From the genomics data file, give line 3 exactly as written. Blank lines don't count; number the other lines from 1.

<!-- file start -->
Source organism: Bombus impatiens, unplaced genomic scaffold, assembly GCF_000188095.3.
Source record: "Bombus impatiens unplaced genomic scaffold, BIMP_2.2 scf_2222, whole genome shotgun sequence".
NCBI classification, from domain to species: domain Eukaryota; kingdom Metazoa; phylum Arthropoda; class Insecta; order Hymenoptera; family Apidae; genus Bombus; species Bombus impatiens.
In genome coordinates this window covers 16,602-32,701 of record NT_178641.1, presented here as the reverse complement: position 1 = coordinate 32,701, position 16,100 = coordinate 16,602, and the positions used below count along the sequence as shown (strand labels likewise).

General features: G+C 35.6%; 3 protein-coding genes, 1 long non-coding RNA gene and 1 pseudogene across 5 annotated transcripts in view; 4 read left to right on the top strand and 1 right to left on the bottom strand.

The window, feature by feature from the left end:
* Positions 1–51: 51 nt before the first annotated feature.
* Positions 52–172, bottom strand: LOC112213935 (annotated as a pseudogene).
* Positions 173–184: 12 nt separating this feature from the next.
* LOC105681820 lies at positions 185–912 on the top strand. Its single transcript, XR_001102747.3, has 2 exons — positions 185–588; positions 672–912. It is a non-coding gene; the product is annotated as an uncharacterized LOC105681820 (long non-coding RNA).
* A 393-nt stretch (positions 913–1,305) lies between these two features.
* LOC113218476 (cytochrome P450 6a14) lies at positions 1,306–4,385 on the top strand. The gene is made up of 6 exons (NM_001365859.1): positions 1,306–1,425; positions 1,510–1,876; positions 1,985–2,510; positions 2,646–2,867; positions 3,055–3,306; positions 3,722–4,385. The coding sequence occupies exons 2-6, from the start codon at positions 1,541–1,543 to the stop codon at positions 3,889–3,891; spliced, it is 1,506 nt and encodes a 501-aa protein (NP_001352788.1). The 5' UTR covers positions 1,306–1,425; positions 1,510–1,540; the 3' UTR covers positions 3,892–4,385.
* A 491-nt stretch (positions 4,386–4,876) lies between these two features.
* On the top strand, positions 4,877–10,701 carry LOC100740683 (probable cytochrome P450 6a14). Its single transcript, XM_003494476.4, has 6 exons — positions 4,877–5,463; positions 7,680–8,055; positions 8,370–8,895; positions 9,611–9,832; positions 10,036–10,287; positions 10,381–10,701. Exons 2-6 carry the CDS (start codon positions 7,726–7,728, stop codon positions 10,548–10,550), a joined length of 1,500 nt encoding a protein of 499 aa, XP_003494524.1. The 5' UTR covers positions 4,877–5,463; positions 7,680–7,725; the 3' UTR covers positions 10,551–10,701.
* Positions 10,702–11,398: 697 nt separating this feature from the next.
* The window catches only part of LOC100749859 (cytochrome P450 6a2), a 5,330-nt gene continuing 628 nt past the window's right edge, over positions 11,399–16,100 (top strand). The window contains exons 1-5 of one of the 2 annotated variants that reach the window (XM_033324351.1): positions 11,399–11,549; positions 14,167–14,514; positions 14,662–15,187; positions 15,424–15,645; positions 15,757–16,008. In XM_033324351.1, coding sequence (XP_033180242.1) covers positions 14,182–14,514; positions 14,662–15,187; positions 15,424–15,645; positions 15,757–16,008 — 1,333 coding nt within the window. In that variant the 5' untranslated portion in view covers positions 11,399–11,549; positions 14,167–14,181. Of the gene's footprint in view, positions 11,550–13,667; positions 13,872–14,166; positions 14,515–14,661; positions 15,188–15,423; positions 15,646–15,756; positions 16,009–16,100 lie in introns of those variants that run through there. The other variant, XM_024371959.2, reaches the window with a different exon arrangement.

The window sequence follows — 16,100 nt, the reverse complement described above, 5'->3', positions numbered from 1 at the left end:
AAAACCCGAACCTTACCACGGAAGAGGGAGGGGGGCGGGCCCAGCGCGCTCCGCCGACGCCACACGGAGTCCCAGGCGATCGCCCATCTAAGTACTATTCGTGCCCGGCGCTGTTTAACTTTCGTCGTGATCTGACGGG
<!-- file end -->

NCBI classification, from domain to species: domain Eukaryota; kingdom Metazoa; phylum Arthropoda; class Insecta; order Hymenoptera; family Apidae; genus Bombus; species Bombus impatiens.